Clean Energy Jobs Would Triple by 2050
Average Household Energy Bills Would Decrease by $1,200 per Year
A report released today shows that Minnesota could retire the state’s coal plants, build no additional natural gas plants, and still meet energy demands reliably through clean and renewable energy sources. The report, commissioned by the McKnight Foundation, also shows that the state can meet its greenhouse gas reduction goals while reducing energy costs and tripling clean energy jobs.
The report details how Minnesota can significantly reduce its reliance on fossil fuels by replacing the energy that is currently used in buildings and the transportation sector with clean energy sources to achieve the state’s target for greenhouse gas emissions reductions: 80% by 2050. Minnesota is currently failing to meet its bipartisan carbon reduction goals.
“This report shows that Minnesota can achieve our 2050 greenhouse gas reduction goals across the buildings, energy, and transportation sectors while providing reliable energy at affordable prices,” said Kate Wolford, President of the McKnight Foundation. “Continuing our state’s progress on clean energy will not only allow us to tackle climate change, but will significantly reduce air pollution, increase human health, and boost our economy by tripling the number of energy sector jobs by 2050.”
Read the full report, “Minnesota’s Smarter Grid: Pathways Toward a Clean, Reliable and Affordable Transportation and Energy System.” Read the executive summary.
Why this matters for Minnesota:
- Energy Costs Would Go Down. Electricity rates would decrease by approximately 30% and average households would save approximately $1,200 per year in energy costs.
- Clean Energy Jobs Would Triple. Jobs in the clean energy sector would more than triple, creating an estimated 14,000 jobs in the wind industry and 36,000 jobs in the solar industry by 2050. In fact, jobs, incomes, and state level GDP would all increase under the clean energy scenario.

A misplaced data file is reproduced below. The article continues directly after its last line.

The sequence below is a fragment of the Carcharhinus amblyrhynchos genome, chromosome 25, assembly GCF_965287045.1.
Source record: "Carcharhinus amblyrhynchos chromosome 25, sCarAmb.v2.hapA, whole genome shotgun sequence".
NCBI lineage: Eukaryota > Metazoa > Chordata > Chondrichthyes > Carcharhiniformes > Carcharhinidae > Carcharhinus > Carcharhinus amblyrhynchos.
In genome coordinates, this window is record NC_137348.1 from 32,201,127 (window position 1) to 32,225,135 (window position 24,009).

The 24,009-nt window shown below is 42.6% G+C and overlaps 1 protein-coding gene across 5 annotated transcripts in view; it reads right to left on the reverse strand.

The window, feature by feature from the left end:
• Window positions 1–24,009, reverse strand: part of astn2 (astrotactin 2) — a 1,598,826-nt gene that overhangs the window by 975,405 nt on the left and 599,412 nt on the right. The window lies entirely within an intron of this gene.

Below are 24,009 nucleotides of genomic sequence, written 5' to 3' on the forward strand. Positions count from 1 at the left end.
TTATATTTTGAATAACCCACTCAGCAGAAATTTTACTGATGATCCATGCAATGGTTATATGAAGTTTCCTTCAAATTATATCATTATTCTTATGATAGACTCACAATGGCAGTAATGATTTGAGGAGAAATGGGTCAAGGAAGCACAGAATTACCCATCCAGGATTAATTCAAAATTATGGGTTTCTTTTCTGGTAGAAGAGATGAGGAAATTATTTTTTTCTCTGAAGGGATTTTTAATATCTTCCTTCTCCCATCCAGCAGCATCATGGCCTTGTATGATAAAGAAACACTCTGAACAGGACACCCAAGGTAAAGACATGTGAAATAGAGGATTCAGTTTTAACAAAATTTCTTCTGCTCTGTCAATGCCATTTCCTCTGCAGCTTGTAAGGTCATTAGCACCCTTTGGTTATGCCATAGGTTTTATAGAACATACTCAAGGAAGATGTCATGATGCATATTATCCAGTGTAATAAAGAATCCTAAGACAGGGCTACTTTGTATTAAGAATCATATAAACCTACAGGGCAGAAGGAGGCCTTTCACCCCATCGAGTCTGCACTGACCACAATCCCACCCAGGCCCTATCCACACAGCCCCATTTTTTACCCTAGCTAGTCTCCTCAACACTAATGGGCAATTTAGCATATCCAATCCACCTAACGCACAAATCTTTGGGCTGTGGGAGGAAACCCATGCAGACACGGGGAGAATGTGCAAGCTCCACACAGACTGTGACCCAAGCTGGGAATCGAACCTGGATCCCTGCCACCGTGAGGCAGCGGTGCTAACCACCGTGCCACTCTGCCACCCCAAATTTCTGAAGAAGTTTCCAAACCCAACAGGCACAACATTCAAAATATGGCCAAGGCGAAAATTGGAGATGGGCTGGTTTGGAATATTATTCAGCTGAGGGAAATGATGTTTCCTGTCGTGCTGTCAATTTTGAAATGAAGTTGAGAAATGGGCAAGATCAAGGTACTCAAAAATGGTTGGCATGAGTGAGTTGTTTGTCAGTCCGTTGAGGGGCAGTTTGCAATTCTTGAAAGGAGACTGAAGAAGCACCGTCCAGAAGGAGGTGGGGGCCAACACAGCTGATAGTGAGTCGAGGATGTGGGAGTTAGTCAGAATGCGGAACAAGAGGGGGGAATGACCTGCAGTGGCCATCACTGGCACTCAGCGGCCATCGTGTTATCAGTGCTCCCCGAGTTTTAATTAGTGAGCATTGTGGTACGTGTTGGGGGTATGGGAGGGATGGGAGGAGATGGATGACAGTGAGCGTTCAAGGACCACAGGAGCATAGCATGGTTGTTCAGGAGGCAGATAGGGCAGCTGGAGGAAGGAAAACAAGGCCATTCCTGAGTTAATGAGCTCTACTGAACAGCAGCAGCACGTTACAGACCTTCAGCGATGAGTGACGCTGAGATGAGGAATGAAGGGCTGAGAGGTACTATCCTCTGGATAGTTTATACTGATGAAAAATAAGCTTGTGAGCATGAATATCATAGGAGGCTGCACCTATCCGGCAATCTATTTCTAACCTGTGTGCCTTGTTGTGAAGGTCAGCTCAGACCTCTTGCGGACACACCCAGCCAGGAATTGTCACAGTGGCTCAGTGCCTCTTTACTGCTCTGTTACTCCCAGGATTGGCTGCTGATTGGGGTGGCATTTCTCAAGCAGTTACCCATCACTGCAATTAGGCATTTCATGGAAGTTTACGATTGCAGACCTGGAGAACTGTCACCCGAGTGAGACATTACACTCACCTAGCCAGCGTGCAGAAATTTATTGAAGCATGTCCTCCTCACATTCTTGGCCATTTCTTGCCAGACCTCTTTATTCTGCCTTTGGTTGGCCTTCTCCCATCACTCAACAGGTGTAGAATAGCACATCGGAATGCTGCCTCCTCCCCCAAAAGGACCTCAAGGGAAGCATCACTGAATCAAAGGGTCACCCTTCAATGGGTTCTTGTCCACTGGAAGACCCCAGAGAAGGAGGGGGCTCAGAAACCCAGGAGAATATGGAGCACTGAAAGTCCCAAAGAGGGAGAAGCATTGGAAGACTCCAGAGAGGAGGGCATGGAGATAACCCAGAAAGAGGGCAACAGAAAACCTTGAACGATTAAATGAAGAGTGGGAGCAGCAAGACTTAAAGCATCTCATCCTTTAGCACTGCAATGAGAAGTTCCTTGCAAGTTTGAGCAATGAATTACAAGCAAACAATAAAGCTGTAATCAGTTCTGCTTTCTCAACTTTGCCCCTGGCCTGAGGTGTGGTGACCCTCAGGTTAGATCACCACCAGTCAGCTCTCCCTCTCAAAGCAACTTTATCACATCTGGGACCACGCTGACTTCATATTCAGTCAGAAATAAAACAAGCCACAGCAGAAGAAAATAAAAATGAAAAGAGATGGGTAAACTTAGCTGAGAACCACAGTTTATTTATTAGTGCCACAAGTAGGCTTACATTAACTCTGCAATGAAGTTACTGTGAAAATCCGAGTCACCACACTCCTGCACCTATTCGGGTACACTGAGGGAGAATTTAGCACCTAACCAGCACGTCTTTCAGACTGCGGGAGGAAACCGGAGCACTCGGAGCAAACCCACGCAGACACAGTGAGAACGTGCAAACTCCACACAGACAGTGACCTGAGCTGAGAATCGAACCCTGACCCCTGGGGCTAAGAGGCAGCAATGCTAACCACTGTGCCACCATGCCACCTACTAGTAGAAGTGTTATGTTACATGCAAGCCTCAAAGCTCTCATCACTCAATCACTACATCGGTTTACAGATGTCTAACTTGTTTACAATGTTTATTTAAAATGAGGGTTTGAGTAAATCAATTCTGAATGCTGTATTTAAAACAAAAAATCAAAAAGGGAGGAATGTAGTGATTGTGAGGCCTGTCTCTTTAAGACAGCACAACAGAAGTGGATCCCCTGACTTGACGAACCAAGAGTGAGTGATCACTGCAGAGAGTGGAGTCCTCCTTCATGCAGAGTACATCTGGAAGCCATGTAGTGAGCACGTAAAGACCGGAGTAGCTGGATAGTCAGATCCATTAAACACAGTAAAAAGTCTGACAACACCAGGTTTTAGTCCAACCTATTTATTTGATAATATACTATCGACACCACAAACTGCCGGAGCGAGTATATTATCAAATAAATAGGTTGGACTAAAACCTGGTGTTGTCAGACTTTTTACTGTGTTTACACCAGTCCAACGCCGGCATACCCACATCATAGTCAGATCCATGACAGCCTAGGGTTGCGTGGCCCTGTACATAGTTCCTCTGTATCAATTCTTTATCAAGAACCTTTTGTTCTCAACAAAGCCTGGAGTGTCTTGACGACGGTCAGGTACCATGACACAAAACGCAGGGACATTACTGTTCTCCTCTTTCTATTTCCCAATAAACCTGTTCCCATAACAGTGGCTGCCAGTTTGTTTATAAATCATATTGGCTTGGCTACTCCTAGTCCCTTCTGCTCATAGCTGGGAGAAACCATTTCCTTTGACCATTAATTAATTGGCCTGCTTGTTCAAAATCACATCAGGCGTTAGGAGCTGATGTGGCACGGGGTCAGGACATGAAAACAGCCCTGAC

- Cleaner Air and Healthier Communities. In addition to reducing greenhouse gases, the report shows a significant reduction in other pollutants harmful to human health. This means cleaner air and healthier communities.
- Powering the transportation and heating sectors with clean energy provides significant pollution reduction. While the state’s electric generation has been getting cleaner, Minnesota has not been making progress in its transportation and heating sectors. The report shows scenarios to reliably power heating and transportation with clean electricity, reducing greenhouse gas emissions from these sectors.
“Clean energy helps sustain what we love most about our state, which in turn attracts and retains businesses and employees.”
-Trent Mostaert, Vice President and General Manager, Mortenson
What businesses are saying:
“For our region to remain competitive and have a high quality of life, our members have said it is vital for Minnesota to move toward an energy system that is 100 percent renewable,” said Amy Fredregill, Minneapolis based nonprofit Environmental Initiative’s Managing Director of the Minnesota Sustainable Growth Coalition, a business-led partnership of 31 Minnesota-based organizations harnessing their expertise to advance the next frontier of corporate sustainability. “This report provides science-based, data-driven approaches to reaching that goal while benefitting Minnesota’s economy and the people who live here.”